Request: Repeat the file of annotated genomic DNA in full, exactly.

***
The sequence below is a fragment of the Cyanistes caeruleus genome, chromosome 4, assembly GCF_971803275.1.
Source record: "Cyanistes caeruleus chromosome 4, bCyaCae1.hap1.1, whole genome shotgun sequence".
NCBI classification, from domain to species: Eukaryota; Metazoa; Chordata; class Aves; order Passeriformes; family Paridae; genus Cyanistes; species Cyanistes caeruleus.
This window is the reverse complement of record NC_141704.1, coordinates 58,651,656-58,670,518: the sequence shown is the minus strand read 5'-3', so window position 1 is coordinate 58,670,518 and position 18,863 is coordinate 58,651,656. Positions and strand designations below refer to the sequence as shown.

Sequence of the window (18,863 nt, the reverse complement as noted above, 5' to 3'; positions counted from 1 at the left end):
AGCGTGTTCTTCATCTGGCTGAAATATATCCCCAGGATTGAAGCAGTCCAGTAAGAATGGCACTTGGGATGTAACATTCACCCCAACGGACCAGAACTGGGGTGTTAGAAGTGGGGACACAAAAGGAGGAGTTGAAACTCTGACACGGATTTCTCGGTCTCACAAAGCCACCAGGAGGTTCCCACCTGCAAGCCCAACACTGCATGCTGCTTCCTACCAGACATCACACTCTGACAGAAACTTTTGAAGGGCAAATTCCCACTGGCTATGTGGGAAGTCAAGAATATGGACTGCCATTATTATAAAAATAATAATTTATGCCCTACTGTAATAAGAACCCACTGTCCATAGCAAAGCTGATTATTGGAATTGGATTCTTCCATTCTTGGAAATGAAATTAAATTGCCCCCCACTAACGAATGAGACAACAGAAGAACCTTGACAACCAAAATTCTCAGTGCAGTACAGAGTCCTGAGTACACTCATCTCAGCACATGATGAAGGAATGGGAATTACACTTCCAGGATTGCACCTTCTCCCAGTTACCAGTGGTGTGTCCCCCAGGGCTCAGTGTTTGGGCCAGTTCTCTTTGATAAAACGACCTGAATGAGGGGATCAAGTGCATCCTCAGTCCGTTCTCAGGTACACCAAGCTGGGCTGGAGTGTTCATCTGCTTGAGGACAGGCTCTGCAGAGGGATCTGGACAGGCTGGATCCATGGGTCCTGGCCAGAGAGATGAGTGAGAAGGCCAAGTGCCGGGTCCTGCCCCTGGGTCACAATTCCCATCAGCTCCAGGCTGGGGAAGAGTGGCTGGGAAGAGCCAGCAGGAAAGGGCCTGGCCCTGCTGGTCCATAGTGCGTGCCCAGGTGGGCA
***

The sequence below is a fragment of the Cyanistes caeruleus genome, chromosome 4, assembly GCF_971803275.1.
Source record: "Cyanistes caeruleus chromosome 4, bCyaCae1.hap1.1, whole genome shotgun sequence".
NCBI classification, from domain to species: Eukaryota; Metazoa; Chordata; class Aves; order Passeriformes; family Paridae; genus Cyanistes; species Cyanistes caeruleus.
This window is the reverse complement of record NC_141704.1, coordinates 58,651,656-58,670,518: the sequence shown is the minus strand read 5'-3', so window position 1 is coordinate 58,670,518 and position 18,863 is coordinate 58,651,656. Positions and strand designations below refer to the sequence as shown.

Sequence of the window (18,863 nt, the reverse complement as noted above, 5' to 3'; positions counted from 1 at the left end):
AGCGTGTTCTTCATCTGGCTGAAATATATCCCCAGGATTGAAGCAGTCCAGTAAGAATGGCACTTGGGATGTAACATTCACCCCAACGGACCAGAACTGGGGTGTTAGAAGTGGGGACACAAAAGGAGGAGTTGAAACTCTGACACGGATTTCTCGGTCTCACAAAGCCACCAGGAGGTTCCCACCTGCAAGCCCAACACTGCATGCTGCTTCCTACCAGACATCACACTCTGACAGAAACTTTTGAAGGGCAAATTCCCACTGGCTATGTGGGAAGTCAAGAATATGGACTGCCATTATTATAAAAATAATAATTTATGCCCTACTGTAATAAGAACCCACTGTCCATAGCAAAGCTGATTATTGGAATTGGATTCTTCCATTCTTGGAAATGAAATTAAATTGCCCCCCACTAACGAATGAGACAACAGAAGAACCTTGACAACCAAAATTCTCAGTGCAGTACAGAGTCCTGAGTACACTCATCTCAGCACATGATGAAGGAATGGGAATTACACTTCCAGGATTGCACCTTCTCCCAGTTACCAGTGGTGTGTCCCCCAGGGCTCAGTGTTTGGGCCAGTTCTCTTTGATAAAACGACCTGAATGAGGGGATCAAGTGCATCCTCAGTCCGTTCTCAGGTACACCAAGCTGGGCTGGAGTGTTCATCTGCTTGAGGACAGGCTCTGCAGAGGGATCTGGACAGGCTGGATCCATGGGTCCTGGCCAGAGAGATGAGTGAGAAGGCCAAGTGCCGGGTCCTGCCCCTGGGTCACAATTCCCATCAGCTCCAGGCTGGGGAAGAGTGGCTGGGAAGAGCCAGCAGGAAAGGGCCTGGCCCTGCTGGTCCATAGTGCGTGCCCAGGTGGGCA